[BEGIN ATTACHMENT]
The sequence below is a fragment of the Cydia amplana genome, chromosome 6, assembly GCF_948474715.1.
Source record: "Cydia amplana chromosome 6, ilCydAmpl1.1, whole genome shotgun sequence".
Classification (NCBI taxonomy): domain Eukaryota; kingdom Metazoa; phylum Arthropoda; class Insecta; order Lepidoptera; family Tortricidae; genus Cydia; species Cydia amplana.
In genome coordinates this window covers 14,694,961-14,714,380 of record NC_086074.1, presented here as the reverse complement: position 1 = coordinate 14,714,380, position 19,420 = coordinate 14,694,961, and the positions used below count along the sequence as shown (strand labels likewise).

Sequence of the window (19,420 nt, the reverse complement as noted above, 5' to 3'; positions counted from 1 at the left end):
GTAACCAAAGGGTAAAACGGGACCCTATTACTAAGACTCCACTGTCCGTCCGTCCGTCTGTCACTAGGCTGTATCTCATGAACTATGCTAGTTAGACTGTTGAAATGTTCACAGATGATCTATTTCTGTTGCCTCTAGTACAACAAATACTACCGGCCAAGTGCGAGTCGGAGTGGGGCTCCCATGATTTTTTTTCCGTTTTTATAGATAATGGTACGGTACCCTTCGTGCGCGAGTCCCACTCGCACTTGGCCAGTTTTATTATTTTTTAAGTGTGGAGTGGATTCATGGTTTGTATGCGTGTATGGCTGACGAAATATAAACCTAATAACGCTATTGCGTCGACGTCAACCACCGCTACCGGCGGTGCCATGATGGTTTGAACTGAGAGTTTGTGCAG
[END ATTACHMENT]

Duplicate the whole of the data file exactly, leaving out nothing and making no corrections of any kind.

The sequence below is a fragment of the Cydia amplana genome, chromosome 6, assembly GCF_948474715.1.
Source record: "Cydia amplana chromosome 6, ilCydAmpl1.1, whole genome shotgun sequence".
Classification (NCBI taxonomy): domain Eukaryota; kingdom Metazoa; phylum Arthropoda; class Insecta; order Lepidoptera; family Tortricidae; genus Cydia; species Cydia amplana.
In genome coordinates this window covers 14,694,961-14,714,380 of record NC_086074.1, presented here as the reverse complement: position 1 = coordinate 14,714,380, position 19,420 = coordinate 14,694,961, and the positions used below count along the sequence as shown (strand labels likewise).

Sequence of the window (19,420 nt, the reverse complement as noted above, 5' to 3'; positions counted from 1 at the left end):
GTAACCAAAGGGTAAAACGGGACCCTATTACTAAGACTCCACTGTCCGTCCGTCCGTCTGTCACTAGGCTGTATCTCATGAACTATGCTAGTTAGACTGTTGAAATGTTCACAGATGATCTATTTCTGTTGCCTCTAGTACAACAAATACTACCGGCCAAGTGCGAGTCGGAGTGGGGCTCCCATGATTTTTTTTCCGTTTTTATAGATAATGGTACGGTACCCTTCGTGCGCGAGTCCCACTCGCACTTGGCCAGTTTTATTATTTTTTAAGTGTGGAGTGGATTCATGGTTTGTATGCGTGTATGGCTGACGAAATATAAACCTAATAACGCTATTGCGTCGACGTCAACCACCGCTACCGGCGGTGCCATGATGGTTTGAACTGAGAGTTTGTGCAG